The Competition and Markets Authority wants to see an in-depth investigation into competition in the SME banking and current accounts markets following work it carried out with the FCA.
The findings represent the first collaboration between the CMA and the financial regulator.
The review found “evidence that competition is not effectively serving the interests of SMEs and personal current account (holders).”
It says barriers to entry and expansion for smaller banks remain high; levels of shopping around and switching between banks is low; and there is limited transparency when making comparison between banks.
The CMA adds it is particularly concerned that cross-subsidies in the personal current account market between other banking products and client groups may “distort competition”.
The findings of the market study have prompted the CMA to take a provisional decision to launch a wider review but will consult on whether ”a review is an administrative priority for the CMA.”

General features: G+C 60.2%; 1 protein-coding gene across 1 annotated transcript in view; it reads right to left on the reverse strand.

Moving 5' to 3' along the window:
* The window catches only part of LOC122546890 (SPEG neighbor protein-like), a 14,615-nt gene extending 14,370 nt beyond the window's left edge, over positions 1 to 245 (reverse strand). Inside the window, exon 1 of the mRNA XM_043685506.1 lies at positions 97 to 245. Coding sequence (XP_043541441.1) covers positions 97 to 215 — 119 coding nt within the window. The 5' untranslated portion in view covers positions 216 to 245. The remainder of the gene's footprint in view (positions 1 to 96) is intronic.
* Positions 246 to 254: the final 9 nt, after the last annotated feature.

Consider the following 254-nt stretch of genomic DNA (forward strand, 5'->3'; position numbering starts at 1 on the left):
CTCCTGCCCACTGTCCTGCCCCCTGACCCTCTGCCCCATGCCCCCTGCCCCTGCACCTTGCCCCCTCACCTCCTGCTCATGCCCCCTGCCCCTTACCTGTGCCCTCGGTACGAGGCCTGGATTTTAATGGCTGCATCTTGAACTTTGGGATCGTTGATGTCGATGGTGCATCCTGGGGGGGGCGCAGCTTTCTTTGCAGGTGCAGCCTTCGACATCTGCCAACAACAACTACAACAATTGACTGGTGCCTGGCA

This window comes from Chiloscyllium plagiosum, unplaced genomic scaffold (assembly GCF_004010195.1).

If a full review found a lack of competition the CMA could intervene.
CMA chief executive Alex Chisholm says: “Our studies have found that despite some positive developments, significant competition concerns remain which mean customers may not be getting consistently good service and value from their banks.
“Our provisional view is that a full market investigation by an independent, expert CMA group is necessary to look at this market in detail and identify appropriate measures if competition concerns are found. However we very much welcome views, which we will carefully consider, before taking a final decision.”
British Bankers’ Association chief executive Anthony Browne says: “All the banks will co-operate fully with this review and any subsequent investigation. There are substantial changes currently underway across the banking industry to strengthen competition – which improves choice and service for customers. We welcome the fact that the CMA has recognised there have been a number of recent improvements for customers.”